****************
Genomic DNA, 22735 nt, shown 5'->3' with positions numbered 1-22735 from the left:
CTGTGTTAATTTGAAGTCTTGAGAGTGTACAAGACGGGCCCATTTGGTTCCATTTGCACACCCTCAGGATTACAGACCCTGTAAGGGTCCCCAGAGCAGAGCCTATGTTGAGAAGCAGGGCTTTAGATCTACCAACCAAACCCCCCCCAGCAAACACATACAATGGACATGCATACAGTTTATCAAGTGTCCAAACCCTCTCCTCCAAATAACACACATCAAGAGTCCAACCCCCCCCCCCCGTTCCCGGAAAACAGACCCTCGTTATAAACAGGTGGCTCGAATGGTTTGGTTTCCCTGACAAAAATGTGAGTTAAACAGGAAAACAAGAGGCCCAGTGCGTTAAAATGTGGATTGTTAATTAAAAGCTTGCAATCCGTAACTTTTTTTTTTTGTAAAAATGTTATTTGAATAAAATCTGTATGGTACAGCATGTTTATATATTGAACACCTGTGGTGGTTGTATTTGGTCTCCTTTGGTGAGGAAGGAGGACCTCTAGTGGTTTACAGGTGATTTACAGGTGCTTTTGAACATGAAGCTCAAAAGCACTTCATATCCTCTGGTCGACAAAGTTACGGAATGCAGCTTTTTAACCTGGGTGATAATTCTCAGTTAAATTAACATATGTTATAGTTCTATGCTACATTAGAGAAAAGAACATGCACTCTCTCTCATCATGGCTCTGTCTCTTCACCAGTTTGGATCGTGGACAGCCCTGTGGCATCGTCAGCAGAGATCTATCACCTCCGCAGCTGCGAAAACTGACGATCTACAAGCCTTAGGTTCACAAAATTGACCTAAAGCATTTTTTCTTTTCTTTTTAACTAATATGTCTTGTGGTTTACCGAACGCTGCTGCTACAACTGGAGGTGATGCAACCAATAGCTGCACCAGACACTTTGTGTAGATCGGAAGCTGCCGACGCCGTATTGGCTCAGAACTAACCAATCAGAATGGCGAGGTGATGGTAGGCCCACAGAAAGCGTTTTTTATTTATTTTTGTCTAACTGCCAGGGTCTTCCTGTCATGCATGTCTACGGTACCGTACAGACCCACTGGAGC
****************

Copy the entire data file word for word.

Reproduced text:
Genomic DNA, 22735 nt, shown 5'->3' with positions numbered 1-22735 from the left:
CTGTGTTAATTTGAAGTCTTGAGAGTGTACAAGACGGGCCCATTTGGTTCCATTTGCACACCCTCAGGATTACAGACCCTGTAAGGGTCCCCAGAGCAGAGCCTATGTTGAGAAGCAGGGCTTTAGATCTACCAACCAAACCCCCCCCAGCAAACACATACAATGGACATGCATACAGTTTATCAAGTGTCCAAACCCTCTCCTCCAAATAACACACATCAAGAGTCCAACCCCCCCCCCCCGTTCCCGGAAAACAGACCCTCGTTATAAACAGGTGGCTCGAATGGTTTGGTTTCCCTGACAAAAATGTGAGTTAAACAGGAAAACAAGAGGCCCAGTGCGTTAAAATGTGGATTGTTAATTAAAAGCTTGCAATCCGTAACTTTTTTTTTTTGTAAAAATGTTATTTGAATAAAATCTGTATGGTACAGCATGTTTATATATTGAACACCTGTGGTGGTTGTATTTGGTCTCCTTTGGTGAGGAAGGAGGACCTCTAGTGGTTTACAGGTGATTTACAGGTGCTTTTGAACATGAAGCTCAAAAGCACTTCATATCCTCTGGTCGACAAAGTTACGGAATGCAGCTTTTTAACCTGGGTGATAATTCTCAGTTAAATTAACATATGTTATAGTTCTATGCTACATTAGAGAAAAGAACATGCACTCTCTCTCATCATGGCTCTGTCTCTTCACCAGTTTGGATCGTGGACAGCCCTGTGGCATCGTCAGCAGAGATCTATCACCTCCGCAGCTGCGAAAACTGACGATCTACAAGCCTTAGGTTCACAAAATTGACCTAAAGCATTTTTTCTTTTCTTTTTAACTAATATGTCTTGTGGTTTACCGAACGCTGCTGCTACAACTGGAGGTGATGCAACCAATAGCTGCACCAGACACTTTGTGTAGATCGGAAGCTGCCGACGCCGTATTGGCTCAGAACTAACCAATCAGAATGGCGAGGTGATGGTAGGCCCACAGAAAGCGTTTTTTATTTATTTTTGTCTAACTGCCAGGGTCTTCCTGTCATGCATGTCTACGGTACCGTACAGACCCACTGGAGC